From the alleys of Mumbai to the Hollywood hills; it has been a magical journey for the cast and crew of Slumdog Millionaire. But it was a journey made via Britain. Slumdog’s eight Oscars at the 81st Academy Awards represent quite a triumph for the UK film industry.
The film had a British director (Danny Boyle), a British screenwriter (Simon Beaufoy) and a British production company (Film4). Slumdog would not have been made without the drive and vision of Tessa Ross of Channel 4. It was Ms Ross who saw the potential of the original novel and picked out Mr Beaufoy as the perfect writer. She also had the savvy to bring Celador, the makers of Who Wants to be a Millionaire?, on board at an early stage.
It is all quite a reversal. The British film industry was in a bad way earlier this decade. The Government’s attempt to close a tax loophole threatened the funding of scores of productions. A stream of critical and commercial flops, most notoriously Sex Lives of the Potato Men, had prompted several critics to draft the sector’s obituary.
But there has been a magnificent rejuvenation in recent years with successful releases such as Atonement and Mamma Mia!. And now comes Slumdog. Mr Boyle’s gripping tale of life and love in the slums of India’s commercial capital has already grossed more than $159m (£109m) worldwide, including $98m at the US box office. So much for the idea that Americans are not interested in “foreign” films.
Some complain that much of the funding of the UK film industry comes from Hollywood studios. It would certainly be preferable if more of the profits were retained in Britain. But it makes no sense to make the best the enemy of the good. And there is much good that comes from US investment. The British film industry is estimated to employ around 33,000 people and contributes around £4bn a year to the economy. Such sums are not to be sniffed at, particularly in such difficult economic times.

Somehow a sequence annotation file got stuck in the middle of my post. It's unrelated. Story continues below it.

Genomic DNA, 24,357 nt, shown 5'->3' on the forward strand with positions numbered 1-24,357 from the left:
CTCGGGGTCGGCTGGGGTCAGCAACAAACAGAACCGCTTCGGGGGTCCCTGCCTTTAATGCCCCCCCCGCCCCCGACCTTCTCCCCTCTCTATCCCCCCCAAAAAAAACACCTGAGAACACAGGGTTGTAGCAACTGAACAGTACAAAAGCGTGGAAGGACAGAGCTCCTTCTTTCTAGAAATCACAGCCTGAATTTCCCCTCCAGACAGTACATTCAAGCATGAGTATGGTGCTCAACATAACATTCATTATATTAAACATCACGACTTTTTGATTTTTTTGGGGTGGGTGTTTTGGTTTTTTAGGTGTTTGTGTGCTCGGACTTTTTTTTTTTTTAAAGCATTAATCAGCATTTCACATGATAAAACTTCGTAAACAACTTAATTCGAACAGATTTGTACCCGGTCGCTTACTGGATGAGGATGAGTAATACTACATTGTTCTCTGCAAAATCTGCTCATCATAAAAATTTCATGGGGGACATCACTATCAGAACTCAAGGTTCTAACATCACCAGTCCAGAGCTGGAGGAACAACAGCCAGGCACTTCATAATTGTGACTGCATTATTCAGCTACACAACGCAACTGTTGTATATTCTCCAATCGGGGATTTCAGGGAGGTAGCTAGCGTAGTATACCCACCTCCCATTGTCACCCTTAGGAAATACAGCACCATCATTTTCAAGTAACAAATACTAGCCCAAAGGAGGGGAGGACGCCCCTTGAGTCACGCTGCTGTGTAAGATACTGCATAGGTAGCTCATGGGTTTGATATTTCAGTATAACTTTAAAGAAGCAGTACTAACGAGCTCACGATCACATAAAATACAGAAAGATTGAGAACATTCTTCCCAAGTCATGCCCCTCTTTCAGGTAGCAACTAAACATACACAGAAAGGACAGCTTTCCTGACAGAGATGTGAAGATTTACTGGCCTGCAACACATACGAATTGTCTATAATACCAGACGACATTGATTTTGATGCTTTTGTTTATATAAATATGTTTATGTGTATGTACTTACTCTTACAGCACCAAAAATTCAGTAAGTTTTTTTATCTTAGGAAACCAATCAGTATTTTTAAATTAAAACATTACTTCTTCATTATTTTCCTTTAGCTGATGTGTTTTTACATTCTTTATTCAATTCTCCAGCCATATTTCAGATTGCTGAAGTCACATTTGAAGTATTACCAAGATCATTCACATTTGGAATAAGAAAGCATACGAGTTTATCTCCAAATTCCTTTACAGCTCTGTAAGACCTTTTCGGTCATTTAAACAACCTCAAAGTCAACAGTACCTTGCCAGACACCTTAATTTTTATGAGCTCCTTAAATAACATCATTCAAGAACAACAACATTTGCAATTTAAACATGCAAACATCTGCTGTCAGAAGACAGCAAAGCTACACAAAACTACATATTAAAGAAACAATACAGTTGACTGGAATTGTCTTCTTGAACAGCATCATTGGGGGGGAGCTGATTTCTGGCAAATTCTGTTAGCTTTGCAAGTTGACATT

But there are clouds on the horizon. Some 111 films were produced in the UK in 2008, down from 126 in 2007. Investment also fell by 35 per cent. The number of films in production is expected to shrink this year too as private sector financing becomes more scarce.
The fall in the value of the pound should help make British talent and expertise more competitive internationally, but there are structural challenges too. Film4 has been a powerhouse in developing British film talent but uncertainty surrounds the production company’s parent broadcaster, Channel 4, which has seen advertising revenues fall away alarmingly. Even as Film4 celebrates its greatest commercial success, its very future is on the line.
The Government should not be shy of supporting the domestic film industry. The advantages of the English language and the size of our post-production sector provide a considerable opportunity to increase market share. In fairness, government tax credits already make filming in Britain around 20 per cent cheaper than in America. And this has been useful in attracting financing from foreign studios. But ministers might well need to do more, particularly to help UK production companies and domestic studios.
What is needed is strong leadership and long-term investment. The success of Slumdog Millionaire has shown what the British film industry is capable of, given the right backing. It would be a terrible pity if the journey were to end here.